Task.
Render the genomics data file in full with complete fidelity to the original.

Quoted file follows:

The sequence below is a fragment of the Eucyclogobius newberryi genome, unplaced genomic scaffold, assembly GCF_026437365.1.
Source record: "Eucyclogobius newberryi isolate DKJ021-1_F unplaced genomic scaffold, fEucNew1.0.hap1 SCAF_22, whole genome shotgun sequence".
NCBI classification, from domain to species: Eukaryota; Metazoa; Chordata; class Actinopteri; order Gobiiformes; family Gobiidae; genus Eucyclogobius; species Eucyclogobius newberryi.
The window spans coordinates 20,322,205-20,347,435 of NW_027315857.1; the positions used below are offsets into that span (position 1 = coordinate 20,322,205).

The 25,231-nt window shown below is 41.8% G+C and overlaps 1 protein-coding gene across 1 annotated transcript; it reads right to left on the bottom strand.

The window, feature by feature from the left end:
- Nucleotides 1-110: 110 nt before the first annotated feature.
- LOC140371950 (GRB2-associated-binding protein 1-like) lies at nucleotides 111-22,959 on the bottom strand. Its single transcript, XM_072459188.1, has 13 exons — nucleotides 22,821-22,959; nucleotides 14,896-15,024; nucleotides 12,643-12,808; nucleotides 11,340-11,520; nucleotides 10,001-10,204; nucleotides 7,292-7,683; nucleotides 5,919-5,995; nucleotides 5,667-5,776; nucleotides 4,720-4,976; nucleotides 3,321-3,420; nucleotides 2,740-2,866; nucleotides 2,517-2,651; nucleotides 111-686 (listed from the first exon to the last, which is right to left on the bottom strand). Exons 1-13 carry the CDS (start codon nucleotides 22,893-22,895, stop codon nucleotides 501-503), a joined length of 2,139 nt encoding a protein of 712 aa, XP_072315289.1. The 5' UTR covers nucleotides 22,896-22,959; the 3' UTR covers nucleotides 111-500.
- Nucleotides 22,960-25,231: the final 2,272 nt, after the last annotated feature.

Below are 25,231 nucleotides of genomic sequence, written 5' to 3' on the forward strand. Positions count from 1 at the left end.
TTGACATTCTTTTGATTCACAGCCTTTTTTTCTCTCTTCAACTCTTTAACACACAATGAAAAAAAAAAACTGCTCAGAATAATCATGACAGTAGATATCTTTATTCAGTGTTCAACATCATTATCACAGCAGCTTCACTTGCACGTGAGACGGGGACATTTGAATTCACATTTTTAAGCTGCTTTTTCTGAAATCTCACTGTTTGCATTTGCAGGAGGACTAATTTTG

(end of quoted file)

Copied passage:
The sequence below is a fragment of the Eucyclogobius newberryi genome, unplaced genomic scaffold, assembly GCF_026437365.1.
Source record: "Eucyclogobius newberryi isolate DKJ021-1_F unplaced genomic scaffold, fEucNew1.0.hap1 SCAF_22, whole genome shotgun sequence".
NCBI classification, from domain to species: Eukaryota; Metazoa; Chordata; class Actinopteri; order Gobiiformes; family Gobiidae; genus Eucyclogobius; species Eucyclogobius newberryi.
The window spans coordinates 20,322,205-20,347,435 of NW_027315857.1; the positions used below are offsets into that span (position 1 = coordinate 20,322,205).

The 25,231-nt window shown below is 41.8% G+C and overlaps 1 protein-coding gene across 1 annotated transcript; it reads right to left on the bottom strand.

The window, feature by feature from the left end:
- Nucleotides 1-110: 110 nt before the first annotated feature.
- LOC140371950 (GRB2-associated-binding protein 1-like) lies at nucleotides 111-22,959 on the bottom strand. Its single transcript, XM_072459188.1, has 13 exons — nucleotides 22,821-22,959; nucleotides 14,896-15,024; nucleotides 12,643-12,808; nucleotides 11,340-11,520; nucleotides 10,001-10,204; nucleotides 7,292-7,683; nucleotides 5,919-5,995; nucleotides 5,667-5,776; nucleotides 4,720-4,976; nucleotides 3,321-3,420; nucleotides 2,740-2,866; nucleotides 2,517-2,651; nucleotides 111-686 (listed from the first exon to the last, which is right to left on the bottom strand). Exons 1-13 carry the CDS (start codon nucleotides 22,893-22,895, stop codon nucleotides 501-503), a joined length of 2,139 nt encoding a protein of 712 aa, XP_072315289.1. The 5' UTR covers nucleotides 22,896-22,959; the 3' UTR covers nucleotides 111-500.
- Nucleotides 22,960-25,231: the final 2,272 nt, after the last annotated feature.

Below are 25,231 nucleotides of genomic sequence, written 5' to 3' on the forward strand. Positions count from 1 at the left end.
TTGACATTCTTTTGATTCACAGCCTTTTTTTCTCTCTTCAACTCTTTAACACACAATGAAAAAAAAAAACTGCTCAGAATAATCATGACAGTAGATATCTTTATTCAGTGTTCAACATCATTATCACAGCAGCTTCACTTGCACGTGAGACGGGGACATTTGAATTCACATTTTTAAGCTGCTTTTTCTGAAATCTCACTGTTTGCATTTGCAGGAGGACTAATTTTG